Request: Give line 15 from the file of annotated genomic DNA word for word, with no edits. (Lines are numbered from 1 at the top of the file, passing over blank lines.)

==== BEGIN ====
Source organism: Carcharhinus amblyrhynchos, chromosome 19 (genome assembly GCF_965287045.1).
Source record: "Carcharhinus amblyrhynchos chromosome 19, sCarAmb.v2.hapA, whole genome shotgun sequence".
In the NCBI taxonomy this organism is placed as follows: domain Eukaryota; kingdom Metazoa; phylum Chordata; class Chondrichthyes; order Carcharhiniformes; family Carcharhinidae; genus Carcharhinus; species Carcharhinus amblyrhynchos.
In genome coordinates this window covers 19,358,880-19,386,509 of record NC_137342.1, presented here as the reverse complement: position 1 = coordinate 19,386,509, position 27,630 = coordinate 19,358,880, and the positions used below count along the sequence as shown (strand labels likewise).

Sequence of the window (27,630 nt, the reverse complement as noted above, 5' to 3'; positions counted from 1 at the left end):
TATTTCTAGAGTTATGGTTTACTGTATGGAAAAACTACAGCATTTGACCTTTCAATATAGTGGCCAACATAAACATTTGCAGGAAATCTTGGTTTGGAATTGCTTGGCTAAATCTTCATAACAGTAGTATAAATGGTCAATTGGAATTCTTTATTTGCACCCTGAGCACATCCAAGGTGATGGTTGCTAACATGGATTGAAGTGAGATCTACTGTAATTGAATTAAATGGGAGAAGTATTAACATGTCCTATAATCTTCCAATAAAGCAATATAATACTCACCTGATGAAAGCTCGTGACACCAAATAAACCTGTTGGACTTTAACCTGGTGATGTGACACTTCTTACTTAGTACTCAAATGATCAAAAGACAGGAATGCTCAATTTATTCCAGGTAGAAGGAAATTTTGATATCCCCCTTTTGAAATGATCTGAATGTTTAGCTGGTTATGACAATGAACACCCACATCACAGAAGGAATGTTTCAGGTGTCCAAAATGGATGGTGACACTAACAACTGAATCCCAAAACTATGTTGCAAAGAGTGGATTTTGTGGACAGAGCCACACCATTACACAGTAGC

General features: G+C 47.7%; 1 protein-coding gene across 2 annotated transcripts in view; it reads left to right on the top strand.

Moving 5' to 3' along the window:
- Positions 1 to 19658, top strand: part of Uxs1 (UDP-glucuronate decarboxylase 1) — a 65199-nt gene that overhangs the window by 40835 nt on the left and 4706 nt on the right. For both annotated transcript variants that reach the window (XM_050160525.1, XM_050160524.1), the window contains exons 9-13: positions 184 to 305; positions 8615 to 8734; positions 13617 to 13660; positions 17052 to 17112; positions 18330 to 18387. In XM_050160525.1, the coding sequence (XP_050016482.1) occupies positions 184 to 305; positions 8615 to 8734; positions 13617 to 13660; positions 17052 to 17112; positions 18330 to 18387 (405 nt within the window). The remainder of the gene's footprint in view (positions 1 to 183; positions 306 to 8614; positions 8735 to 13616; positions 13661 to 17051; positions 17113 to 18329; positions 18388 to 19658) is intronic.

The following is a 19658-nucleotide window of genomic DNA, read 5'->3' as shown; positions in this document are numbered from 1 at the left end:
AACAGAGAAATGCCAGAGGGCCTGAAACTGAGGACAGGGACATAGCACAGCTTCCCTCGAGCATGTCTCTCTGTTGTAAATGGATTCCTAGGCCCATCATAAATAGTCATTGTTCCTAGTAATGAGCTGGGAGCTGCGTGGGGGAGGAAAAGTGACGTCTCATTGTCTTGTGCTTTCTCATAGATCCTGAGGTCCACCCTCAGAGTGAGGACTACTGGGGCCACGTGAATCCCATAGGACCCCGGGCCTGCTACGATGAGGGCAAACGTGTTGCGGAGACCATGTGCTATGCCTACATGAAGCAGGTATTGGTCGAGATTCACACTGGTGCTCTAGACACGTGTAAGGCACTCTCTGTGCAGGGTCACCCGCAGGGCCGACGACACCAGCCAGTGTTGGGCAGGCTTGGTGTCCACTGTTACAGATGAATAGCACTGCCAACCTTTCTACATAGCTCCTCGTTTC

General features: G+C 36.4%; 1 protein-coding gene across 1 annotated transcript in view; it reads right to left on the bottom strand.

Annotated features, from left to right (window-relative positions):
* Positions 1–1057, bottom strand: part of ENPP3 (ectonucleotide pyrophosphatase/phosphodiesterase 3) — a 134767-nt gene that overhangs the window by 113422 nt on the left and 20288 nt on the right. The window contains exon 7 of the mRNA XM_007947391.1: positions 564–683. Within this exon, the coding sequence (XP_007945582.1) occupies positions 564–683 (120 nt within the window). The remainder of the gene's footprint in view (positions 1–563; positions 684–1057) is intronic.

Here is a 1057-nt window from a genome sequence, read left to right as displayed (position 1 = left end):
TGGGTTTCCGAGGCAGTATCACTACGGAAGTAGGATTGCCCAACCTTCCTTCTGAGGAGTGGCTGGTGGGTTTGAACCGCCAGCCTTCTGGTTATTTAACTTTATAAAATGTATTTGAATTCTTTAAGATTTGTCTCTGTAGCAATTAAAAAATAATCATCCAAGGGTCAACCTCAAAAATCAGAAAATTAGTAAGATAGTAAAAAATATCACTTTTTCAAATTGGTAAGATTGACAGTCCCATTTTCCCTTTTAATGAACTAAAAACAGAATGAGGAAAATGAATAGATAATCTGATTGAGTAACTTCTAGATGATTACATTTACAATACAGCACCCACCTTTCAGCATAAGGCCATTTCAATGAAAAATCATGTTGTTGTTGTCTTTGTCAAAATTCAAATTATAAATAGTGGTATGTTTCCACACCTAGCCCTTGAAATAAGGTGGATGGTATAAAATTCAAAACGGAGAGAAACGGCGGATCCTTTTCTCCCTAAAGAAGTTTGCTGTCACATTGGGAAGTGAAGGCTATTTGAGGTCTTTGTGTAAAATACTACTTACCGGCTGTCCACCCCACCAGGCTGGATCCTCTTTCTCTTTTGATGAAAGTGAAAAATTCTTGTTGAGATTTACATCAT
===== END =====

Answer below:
Here is a 1057-nt window from a genome sequence, read left to right as displayed (position 1 = left end):